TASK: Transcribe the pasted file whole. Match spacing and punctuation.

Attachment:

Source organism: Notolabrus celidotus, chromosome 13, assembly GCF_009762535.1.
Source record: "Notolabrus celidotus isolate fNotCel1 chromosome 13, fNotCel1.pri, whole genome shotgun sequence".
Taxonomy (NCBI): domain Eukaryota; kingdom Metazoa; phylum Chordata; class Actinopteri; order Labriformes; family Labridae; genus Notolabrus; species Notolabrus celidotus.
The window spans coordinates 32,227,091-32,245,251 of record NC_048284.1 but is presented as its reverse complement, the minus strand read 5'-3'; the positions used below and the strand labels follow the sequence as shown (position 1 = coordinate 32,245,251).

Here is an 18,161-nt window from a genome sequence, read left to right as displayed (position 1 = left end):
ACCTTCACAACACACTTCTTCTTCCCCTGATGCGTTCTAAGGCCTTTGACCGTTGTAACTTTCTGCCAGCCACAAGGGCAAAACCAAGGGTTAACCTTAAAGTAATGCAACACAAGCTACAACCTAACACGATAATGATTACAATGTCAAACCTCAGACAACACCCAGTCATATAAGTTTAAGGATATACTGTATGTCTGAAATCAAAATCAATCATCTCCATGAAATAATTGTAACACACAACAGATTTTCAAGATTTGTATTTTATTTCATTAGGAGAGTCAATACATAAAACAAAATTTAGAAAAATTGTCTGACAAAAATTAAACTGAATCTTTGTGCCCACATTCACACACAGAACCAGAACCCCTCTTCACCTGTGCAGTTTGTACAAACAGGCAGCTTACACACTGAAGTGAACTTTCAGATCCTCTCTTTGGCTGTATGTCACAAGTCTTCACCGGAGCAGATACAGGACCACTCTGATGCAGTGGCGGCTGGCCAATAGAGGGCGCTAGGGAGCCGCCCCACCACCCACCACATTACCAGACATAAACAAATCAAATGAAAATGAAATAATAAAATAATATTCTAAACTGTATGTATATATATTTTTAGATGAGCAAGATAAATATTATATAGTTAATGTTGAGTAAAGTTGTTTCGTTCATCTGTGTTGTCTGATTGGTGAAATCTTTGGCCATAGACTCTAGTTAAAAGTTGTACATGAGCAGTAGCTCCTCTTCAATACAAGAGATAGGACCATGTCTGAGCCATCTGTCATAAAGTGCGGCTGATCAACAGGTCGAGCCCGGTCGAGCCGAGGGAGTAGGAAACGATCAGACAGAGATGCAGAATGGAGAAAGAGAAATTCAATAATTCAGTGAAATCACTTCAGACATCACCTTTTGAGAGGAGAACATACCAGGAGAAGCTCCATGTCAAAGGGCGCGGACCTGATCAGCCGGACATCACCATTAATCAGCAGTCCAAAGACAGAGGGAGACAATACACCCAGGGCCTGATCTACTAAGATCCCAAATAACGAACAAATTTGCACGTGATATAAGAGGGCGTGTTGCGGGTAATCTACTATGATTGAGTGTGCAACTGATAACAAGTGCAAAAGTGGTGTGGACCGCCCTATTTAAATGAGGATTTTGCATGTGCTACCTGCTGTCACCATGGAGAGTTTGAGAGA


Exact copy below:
Source organism: Notolabrus celidotus, chromosome 13, assembly GCF_009762535.1.
Source record: "Notolabrus celidotus isolate fNotCel1 chromosome 13, fNotCel1.pri, whole genome shotgun sequence".
Taxonomy (NCBI): domain Eukaryota; kingdom Metazoa; phylum Chordata; class Actinopteri; order Labriformes; family Labridae; genus Notolabrus; species Notolabrus celidotus.
The window spans coordinates 32,227,091-32,245,251 of record NC_048284.1 but is presented as its reverse complement, the minus strand read 5'-3'; the positions used below and the strand labels follow the sequence as shown (position 1 = coordinate 32,245,251).

Here is an 18,161-nt window from a genome sequence, read left to right as displayed (position 1 = left end):
ACCTTCACAACACACTTCTTCTTCCCCTGATGCGTTCTAAGGCCTTTGACCGTTGTAACTTTCTGCCAGCCACAAGGGCAAAACCAAGGGTTAACCTTAAAGTAATGCAACACAAGCTACAACCTAACACGATAATGATTACAATGTCAAACCTCAGACAACACCCAGTCATATAAGTTTAAGGATATACTGTATGTCTGAAATCAAAATCAATCATCTCCATGAAATAATTGTAACACACAACAGATTTTCAAGATTTGTATTTTATTTCATTAGGAGAGTCAATACATAAAACAAAATTTAGAAAAATTGTCTGACAAAAATTAAACTGAATCTTTGTGCCCACATTCACACACAGAACCAGAACCCCTCTTCACCTGTGCAGTTTGTACAAACAGGCAGCTTACACACTGAAGTGAACTTTCAGATCCTCTCTTTGGCTGTATGTCACAAGTCTTCACCGGAGCAGATACAGGACCACTCTGATGCAGTGGCGGCTGGCCAATAGAGGGCGCTAGGGAGCCGCCCCACCACCCACCACATTACCAGACATAAACAAATCAAATGAAAATGAAATAATAAAATAATATTCTAAACTGTATGTATATATATTTTTAGATGAGCAAGATAAATATTATATAGTTAATGTTGAGTAAAGTTGTTTCGTTCATCTGTGTTGTCTGATTGGTGAAATCTTTGGCCATAGACTCTAGTTAAAAGTTGTACATGAGCAGTAGCTCCTCTTCAATACAAGAGATAGGACCATGTCTGAGCCATCTGTCATAAAGTGCGGCTGATCAACAGGTCGAGCCCGGTCGAGCCGAGGGAGTAGGAAACGATCAGACAGAGATGCAGAATGGAGAAAGAGAAATTCAATAATTCAGTGAAATCACTTCAGACATCACCTTTTGAGAGGAGAACATACCAGGAGAAGCTCCATGTCAAAGGGCGCGGACCTGATCAGCCGGACATCACCATTAATCAGCAGTCCAAAGACAGAGGGAGACAATACACCCAGGGCCTGATCTACTAAGATCCCAAATAACGAACAAATTTGCACGTGATATAAGAGGGCGTGTTGCGGGTAATCTACTATGATTGAGTGTGCAACTGATAACAAGTGCAAAAGTGGTGTGGACCGCCCTATTTAAATGAGGATTTTGCATGTGCTACCTGCTGTCACCATGGAGAGTTTGAGAGA